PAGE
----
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Truly, what a wonderful final publication for Salinger. While many might argue the point of Salinger's work being over-hyped, it is just that which makes ALL of Salinger's work really, under-estimated. Criticisms ran aloft when Carpenters/Seymour first came out (read the absolutely cruel New Yorker review) but this collection of short stories truly is wonderful art. Raise High the Roof Beam, Carpenters is a wonderfully constructed story, with each part leading beautifully into the next. However, it reads almost like any other Salinger story (which is not by all means a bad thing). It is with Seymour: An Introduction that J.D. really mesmerizes, totally disregarding most any kind of story-telling guidelines. He rambles on and on, and never really stops, but it is within this incessant rambling that its true wonder lies. Deep with compassion, often funny and full of wisdom, I think I can safely say that it is like nothing you will ever read. Like all Salinger work, its first impact might be that of a disastrous nonlinear tale (the New Yorker review suggested the title be Seymour: A Disaster) and in a way its as if Salinger was a "seer" in that he predicted there'd be those readers who'd wish he would just "get the hell on with the story". However, those readers patient and allowing enough to let the many layers unravel themselves will be justly rewarded.
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Just what it is about Salinger I don't know, but I was captivated from the first time I read Franny and Zooey. Maybe it's the down to earthness of the dialogue, the kookiness of the characters. Maybe it's the way he says things worth saying without being too lofty or literary, or maybe it's the way that you feel part of his world, get into the heads of the characters. Whatever it is it's good, and too complicated to define easily, which makes it better. Buy this book and all the books. The Glass family can be your friends too.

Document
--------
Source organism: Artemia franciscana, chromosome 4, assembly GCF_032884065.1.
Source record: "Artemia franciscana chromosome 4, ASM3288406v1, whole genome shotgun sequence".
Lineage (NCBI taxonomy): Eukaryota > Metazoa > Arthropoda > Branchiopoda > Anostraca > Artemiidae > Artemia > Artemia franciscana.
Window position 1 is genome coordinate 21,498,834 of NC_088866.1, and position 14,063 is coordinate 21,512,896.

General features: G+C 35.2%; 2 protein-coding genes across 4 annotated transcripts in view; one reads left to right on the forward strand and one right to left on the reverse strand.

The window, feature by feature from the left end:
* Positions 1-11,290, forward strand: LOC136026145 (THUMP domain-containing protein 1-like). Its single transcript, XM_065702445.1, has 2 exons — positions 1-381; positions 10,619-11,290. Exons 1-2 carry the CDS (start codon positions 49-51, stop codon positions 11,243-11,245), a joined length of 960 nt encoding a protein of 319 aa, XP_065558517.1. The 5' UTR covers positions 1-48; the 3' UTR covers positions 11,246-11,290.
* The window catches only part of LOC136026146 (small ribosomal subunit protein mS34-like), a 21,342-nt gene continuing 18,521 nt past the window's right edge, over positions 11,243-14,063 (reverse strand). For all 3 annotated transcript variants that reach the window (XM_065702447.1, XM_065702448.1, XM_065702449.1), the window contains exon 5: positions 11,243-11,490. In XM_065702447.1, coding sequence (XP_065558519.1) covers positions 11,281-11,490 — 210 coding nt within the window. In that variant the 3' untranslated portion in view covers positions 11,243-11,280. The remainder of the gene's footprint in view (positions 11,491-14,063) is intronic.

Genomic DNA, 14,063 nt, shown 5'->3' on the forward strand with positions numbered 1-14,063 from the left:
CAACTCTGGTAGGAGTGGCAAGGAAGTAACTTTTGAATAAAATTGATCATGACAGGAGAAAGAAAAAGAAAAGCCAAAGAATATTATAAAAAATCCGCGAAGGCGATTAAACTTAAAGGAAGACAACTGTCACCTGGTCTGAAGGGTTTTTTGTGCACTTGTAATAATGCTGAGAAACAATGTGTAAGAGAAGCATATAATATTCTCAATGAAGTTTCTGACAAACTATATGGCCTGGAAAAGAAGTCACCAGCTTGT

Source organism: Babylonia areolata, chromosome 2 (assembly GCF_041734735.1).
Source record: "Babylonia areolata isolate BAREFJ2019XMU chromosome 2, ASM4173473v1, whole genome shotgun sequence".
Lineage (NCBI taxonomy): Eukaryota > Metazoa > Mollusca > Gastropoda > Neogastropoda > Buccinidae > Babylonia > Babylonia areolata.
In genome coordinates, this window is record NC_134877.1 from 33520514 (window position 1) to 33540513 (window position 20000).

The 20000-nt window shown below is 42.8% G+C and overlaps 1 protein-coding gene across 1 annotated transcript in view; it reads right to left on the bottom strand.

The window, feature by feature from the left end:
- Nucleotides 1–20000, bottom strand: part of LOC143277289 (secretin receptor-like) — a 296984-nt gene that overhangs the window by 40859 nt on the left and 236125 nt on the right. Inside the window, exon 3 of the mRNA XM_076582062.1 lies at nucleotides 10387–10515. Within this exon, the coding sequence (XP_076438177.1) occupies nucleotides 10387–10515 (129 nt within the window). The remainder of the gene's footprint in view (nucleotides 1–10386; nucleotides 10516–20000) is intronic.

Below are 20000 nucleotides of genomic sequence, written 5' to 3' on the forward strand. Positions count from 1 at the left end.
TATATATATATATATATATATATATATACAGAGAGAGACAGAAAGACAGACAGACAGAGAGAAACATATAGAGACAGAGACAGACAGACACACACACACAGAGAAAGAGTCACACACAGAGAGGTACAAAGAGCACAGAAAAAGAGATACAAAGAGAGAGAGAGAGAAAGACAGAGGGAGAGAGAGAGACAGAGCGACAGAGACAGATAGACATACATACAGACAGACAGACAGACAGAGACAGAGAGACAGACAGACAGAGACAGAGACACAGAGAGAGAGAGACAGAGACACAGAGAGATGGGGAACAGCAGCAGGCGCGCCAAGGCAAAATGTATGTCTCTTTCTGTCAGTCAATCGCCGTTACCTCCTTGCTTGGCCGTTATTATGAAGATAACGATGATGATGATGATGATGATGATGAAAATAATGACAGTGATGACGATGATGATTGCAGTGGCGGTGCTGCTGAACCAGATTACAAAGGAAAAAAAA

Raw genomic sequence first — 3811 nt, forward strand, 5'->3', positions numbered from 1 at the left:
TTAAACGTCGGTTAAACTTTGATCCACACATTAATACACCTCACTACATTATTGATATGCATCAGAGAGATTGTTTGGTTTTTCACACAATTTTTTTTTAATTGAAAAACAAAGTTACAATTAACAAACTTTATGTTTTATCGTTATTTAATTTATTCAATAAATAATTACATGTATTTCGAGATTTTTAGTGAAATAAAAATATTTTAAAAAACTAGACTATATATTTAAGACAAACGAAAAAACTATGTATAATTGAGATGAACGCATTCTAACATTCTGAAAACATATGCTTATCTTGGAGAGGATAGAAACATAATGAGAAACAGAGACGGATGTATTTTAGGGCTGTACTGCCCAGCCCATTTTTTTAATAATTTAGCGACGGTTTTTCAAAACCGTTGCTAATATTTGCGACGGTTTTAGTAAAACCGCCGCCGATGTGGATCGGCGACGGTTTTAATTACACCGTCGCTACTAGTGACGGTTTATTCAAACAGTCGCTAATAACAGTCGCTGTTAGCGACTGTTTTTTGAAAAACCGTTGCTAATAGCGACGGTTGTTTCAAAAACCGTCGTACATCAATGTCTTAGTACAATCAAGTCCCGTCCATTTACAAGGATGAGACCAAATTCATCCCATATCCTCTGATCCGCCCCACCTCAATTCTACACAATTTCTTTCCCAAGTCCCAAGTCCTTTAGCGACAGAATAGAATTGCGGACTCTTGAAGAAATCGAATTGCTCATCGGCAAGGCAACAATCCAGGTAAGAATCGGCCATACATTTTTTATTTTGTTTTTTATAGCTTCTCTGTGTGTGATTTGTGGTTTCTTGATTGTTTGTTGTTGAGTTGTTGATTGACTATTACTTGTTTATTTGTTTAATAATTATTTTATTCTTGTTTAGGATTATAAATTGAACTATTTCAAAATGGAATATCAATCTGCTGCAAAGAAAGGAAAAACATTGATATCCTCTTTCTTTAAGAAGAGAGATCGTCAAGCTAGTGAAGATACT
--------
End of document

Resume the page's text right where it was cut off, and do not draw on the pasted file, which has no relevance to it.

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I was recently paging through a new book by Nick Hornby (High Fidelity, About a Boy) where he offhandedly comments on various works of literature he has been reading-- it seemed like a clever idea, and I was bored. Apparently, Mr. Hornby read through the entire work of Salinger in a week. Though he was largely satisfied with Salinger's collection of stories, he complained that these last two entries in the Glass Family Saga (which I am reviewing here) were tedious. Hornby noted that he wasn't very interested in the character of Seymour, and he especially didn't care about how Seymour shot his marbles.
Well, I'm afraid that if you've read any of the Glass family stories and don't care much for Seymour, then you had better avoid this two story collection. Salinger's work (including Catcher) is permeated with the loss of a brother who meant the world to his siblings. Every crease and crevice of his face was meaningful, every sigh and utterance. The way Seymour shot his marbles as a boy DOES have relevance, because his philosophy of not aiming (a variation on the Zen practice of archery) is one of the central themes of the stories.
Thus, if the appearance of aimlessness bothers you (the narrator of these two stories, Buddy, is a strong adherent-- so watch out), then you might want to stick to more conventional fiction. I found the entire five story cycle to be the one of most profound pieces of work I have ever come across, but then again-- Seymour isn't for everyone.